Remaking the Church

Voice of the Faithful’s Study Guide and Biblical Exegesis



VOTF: Agenda and Method

Editor’s note: One year ago this month, Catholics in Connecticut mobilized against a proposed law that would severely restrict a pastor’s authority in his own parish — and the bishop’s as well.

In a four-part series continuing today, Deacon Thomas Davis, associate director of the Pope John Paul II Bioethics Center at Holy Apostles College and Seminary in Cromwell, Conn., and a practicing attorney, demonstrates how such a law fits in with parish restructuring proposals of Voice of the Faithful, the national organization that sprang up in the wake of the clerical sexual-abuse revelations of 2002.

Deacon Davis also explores Voice of the Faithful’s connections to dissident theologians and its plans to spread doctrinal error among Catholics.

Yesterday’s installment in this series exposed VOTF’s link to Raised Bill 1098 and its structural reform agenda.
But R.B. 1098 was an amateurish blunder: too ambitious, too bold, too obvious an effort to remake the Church by compulsion. The last thing VOTF wanted was a reinvigorated local Church rallying around its bishop. But defeat has not vanquished these iconoclasts.

The national VOTF website maintains resources intended for “renewal” and “lay education” programs, its preferred method of grassroots indoctrination, that advocate flawed interpretations of Scripture and an alternative understanding of “church.”

A brief excursion into the sometimes arcane world of scriptural exegesis exposes VOTF’s continuing threat to ecclesial communion.

Vatican II’s Dei Verbum taught that interpretation of sacred Scripture must give “serious attention … to the content and unity of the whole of Scripture” as well as the “living tradition of the whole Church” and “the harmony which exists between elements of the faith.” But critical scholarship sometimes ignores these criteria. In a landmark 1988 lecture, Biblical Interpretation in Crisis, Cardinal Joseph Ratzinger identified “a series of fundamental presuppositions common” in some lines of modern exegesis that prejudice findings about which passages are considered historical. They include a model favoring supposedly simpler, less theologically developed texts as nearer the “original” and promote the notion of discontinuity “between the pre-Easter Jesus and the formative period of the Church.” They dictate that Gospel narratives depicting events outside “common daily experience” are inventions. Into this category fall “dogma and Church doctrine” and thus the Creed of Nicaea and Constantinople.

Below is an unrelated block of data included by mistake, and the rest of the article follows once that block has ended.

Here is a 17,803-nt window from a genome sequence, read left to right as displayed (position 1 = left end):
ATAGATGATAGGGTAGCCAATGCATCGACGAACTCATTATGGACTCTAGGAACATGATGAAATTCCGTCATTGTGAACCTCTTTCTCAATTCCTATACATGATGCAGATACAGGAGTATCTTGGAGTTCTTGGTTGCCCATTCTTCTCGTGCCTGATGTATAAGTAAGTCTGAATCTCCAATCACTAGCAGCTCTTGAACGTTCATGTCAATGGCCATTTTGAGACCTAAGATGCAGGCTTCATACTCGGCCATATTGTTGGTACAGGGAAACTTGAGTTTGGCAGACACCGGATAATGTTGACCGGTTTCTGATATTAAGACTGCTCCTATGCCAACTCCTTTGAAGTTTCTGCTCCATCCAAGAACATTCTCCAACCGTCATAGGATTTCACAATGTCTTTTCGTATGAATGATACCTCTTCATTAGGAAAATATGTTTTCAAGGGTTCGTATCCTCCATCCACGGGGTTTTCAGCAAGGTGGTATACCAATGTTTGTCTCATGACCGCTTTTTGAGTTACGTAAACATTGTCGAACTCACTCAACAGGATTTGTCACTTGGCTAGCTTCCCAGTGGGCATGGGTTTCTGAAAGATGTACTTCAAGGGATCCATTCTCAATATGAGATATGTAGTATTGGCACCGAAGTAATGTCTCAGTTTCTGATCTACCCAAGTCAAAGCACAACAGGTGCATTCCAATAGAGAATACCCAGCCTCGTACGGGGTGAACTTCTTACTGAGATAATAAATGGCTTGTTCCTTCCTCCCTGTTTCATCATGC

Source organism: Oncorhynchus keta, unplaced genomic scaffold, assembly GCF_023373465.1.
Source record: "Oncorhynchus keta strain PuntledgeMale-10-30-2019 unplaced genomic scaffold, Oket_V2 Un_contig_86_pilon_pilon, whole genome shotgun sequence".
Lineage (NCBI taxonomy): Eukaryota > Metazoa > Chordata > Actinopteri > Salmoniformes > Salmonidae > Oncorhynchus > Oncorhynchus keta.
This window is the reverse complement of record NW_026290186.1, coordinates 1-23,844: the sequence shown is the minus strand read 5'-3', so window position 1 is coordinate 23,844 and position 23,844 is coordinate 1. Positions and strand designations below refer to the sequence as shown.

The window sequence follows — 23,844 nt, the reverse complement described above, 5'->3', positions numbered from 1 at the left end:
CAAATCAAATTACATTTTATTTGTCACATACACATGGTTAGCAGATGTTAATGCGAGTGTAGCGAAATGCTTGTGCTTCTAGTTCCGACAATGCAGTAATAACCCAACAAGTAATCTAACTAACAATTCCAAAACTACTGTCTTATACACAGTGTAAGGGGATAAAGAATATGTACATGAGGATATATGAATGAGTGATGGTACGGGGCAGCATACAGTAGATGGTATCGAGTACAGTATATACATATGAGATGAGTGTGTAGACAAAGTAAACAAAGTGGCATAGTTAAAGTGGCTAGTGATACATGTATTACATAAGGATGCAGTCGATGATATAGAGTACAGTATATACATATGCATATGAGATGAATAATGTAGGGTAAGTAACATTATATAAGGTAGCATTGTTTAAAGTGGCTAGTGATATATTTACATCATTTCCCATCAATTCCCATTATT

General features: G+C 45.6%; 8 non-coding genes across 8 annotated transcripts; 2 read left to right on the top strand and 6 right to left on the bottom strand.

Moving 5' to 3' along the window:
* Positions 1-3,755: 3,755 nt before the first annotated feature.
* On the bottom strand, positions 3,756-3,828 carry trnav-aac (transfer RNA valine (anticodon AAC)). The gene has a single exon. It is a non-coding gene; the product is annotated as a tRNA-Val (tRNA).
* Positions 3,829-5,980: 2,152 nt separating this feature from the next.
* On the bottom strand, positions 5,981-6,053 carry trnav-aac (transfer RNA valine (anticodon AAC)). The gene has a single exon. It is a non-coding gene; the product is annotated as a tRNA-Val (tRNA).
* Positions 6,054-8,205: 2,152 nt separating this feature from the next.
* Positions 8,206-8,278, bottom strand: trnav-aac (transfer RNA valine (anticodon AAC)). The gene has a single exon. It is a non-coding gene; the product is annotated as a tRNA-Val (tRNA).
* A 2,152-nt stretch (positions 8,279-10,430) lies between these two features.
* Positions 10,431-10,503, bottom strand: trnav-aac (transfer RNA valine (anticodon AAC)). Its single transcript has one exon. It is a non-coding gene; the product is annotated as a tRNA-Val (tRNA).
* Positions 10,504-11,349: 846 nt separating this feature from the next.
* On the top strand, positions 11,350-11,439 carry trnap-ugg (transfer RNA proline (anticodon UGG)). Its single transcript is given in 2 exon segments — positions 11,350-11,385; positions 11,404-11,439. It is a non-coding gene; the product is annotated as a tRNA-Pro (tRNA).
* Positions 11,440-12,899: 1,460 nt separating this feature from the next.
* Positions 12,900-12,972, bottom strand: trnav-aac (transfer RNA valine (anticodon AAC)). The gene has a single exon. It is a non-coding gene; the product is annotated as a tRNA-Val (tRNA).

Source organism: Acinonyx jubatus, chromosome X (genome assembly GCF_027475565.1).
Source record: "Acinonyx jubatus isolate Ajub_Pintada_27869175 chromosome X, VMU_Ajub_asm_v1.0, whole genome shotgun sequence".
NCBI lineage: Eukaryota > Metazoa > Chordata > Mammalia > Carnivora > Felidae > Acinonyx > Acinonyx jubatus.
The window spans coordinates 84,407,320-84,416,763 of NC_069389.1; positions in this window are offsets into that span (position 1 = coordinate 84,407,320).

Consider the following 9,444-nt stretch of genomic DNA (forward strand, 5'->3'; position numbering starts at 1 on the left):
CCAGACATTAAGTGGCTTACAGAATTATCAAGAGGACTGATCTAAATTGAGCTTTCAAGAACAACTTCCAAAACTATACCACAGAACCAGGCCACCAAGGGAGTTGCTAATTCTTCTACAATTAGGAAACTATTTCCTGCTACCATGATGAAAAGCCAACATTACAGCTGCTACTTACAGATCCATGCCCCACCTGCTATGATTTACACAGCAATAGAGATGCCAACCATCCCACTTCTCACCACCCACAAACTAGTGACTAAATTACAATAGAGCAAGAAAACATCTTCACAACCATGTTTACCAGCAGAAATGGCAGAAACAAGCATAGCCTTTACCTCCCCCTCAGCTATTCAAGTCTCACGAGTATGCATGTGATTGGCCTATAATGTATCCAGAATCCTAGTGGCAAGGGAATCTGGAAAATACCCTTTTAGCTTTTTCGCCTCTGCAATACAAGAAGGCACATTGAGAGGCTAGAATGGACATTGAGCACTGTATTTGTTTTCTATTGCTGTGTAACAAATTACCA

In A New Song for the Lord: Faith in Christ and Liturgy Today (Crossroad, 1996), the future Pope Benedict XVI cautioned that immoderate use of the historical-critical method destroys faith in the divinity of Christ, the Church and the sacraments. His intervention at the 2008 Synod on the Word offered a dramatic example. “Today the exegetical ‘mainstream’ in Germany, for example, denies that the Lord instituted the holy Eucharist and says that Jesus’ corpse remained in the tomb,” the Pope said. “The Resurrection in this view would not have been a historical event but a theological view.”

Examination of VOTF’s study guide “The Origins of the Church” reveals a methodology that sunders Scripture from Tradition through excessive reliance on the faulty presuppositions identified by the Holy Father. What emerges is flawed theology joined to a political agenda modeled on class conflict and social insurgency theory attempting to wrest authority from the hierarchy.